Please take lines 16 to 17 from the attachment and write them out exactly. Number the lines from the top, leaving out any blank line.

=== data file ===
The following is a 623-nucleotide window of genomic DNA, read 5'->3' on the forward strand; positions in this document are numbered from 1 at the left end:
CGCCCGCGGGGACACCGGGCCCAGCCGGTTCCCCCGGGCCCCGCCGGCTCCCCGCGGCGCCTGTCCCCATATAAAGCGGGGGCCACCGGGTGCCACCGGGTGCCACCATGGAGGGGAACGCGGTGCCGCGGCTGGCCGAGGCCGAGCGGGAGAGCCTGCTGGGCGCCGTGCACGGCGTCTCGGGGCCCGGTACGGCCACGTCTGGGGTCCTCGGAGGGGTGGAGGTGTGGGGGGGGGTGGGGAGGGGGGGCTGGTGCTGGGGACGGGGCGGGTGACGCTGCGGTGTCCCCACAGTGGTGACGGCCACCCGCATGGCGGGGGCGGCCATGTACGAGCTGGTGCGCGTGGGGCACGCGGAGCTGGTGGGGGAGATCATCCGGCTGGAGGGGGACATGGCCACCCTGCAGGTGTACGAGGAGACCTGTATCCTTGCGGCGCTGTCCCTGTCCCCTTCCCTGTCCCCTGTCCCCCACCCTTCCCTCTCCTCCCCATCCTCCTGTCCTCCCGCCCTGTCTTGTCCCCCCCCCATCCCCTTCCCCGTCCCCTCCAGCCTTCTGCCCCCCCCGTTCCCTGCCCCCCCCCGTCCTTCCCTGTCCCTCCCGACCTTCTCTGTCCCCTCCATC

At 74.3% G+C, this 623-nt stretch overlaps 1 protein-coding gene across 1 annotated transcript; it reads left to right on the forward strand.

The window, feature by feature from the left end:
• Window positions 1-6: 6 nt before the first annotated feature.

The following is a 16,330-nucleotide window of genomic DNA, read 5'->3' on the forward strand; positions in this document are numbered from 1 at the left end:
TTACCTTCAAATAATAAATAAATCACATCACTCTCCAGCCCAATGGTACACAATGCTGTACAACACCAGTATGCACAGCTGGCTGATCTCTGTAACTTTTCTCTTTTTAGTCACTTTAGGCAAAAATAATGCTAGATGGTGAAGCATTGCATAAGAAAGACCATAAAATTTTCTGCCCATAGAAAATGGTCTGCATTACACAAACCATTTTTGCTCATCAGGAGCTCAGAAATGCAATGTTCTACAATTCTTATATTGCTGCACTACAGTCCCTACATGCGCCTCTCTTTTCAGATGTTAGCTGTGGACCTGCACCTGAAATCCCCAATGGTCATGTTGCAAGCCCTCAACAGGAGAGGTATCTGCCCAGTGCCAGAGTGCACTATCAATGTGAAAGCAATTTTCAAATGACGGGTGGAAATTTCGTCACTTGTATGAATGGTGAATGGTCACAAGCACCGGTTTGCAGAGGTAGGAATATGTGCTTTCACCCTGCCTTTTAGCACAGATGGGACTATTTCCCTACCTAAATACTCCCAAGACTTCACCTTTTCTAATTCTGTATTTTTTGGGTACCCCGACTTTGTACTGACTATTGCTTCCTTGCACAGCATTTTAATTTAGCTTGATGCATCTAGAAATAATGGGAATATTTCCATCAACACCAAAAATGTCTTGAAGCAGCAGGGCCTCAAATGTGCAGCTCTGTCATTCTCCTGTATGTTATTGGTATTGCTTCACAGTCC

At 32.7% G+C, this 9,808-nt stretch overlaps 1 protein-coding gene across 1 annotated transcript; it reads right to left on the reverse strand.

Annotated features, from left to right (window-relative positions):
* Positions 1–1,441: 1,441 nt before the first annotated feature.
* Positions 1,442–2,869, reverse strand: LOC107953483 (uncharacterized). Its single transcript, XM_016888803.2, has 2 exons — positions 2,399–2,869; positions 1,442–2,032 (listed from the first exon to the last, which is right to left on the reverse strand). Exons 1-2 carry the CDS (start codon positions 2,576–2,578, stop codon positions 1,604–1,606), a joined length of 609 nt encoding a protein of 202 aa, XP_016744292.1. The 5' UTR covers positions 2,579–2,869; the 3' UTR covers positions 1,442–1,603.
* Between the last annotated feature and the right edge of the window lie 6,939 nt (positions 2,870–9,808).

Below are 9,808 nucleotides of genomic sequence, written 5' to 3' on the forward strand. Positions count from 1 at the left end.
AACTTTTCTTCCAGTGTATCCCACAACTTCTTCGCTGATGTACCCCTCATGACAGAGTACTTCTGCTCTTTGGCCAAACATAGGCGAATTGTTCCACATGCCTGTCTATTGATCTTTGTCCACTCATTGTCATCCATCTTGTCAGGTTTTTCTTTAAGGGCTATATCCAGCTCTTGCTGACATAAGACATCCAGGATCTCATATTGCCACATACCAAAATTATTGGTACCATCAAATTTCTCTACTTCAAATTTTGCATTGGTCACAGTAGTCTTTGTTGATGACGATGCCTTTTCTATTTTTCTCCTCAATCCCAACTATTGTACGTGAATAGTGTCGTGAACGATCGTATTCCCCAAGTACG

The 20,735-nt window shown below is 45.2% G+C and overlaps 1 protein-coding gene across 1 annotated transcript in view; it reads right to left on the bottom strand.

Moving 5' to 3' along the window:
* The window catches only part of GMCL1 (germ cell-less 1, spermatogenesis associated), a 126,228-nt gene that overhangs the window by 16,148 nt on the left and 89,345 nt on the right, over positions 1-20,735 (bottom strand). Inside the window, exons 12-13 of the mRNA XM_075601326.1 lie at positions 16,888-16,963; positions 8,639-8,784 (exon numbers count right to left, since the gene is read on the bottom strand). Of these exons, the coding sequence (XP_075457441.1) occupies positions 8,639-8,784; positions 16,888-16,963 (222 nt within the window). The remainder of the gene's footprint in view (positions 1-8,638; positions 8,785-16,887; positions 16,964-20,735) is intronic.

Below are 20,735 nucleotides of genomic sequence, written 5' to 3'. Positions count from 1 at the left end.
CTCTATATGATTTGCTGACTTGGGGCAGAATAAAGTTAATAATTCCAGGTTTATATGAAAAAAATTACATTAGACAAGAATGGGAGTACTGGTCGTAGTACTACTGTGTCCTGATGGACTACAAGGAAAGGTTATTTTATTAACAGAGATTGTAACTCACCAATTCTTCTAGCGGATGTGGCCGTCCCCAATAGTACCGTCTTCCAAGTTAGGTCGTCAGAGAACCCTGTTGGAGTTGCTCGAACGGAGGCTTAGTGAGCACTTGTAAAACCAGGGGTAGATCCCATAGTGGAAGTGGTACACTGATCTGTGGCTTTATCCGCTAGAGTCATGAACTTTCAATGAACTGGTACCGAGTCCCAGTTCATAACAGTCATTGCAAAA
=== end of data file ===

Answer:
Moving 5' to 3' along the window:
* The window catches only part of GMCL1 (germ cell-less 1, spermatogenesis associated), a 126,228-nt gene that overhangs the window by 16,148 nt on the left and 89,345 nt on the right, over positions 1-20,735 (bottom strand). Inside the window, exons 12-13 of the mRNA XM_075601326.1 lie at positions 16,888-16,963; positions 8,639-8,784 (exon numbers count right to left, since the gene is read on the bottom strand). Of these exons, the coding sequence (XP_075457441.1) occupies positions 8,639-8,784; positions 16,888-16,963 (222 nt within the window). The remainder of the gene's footprint in view (positions 1-8,638; positions 8,785-16,887; positions 16,964-20,735) is intronic.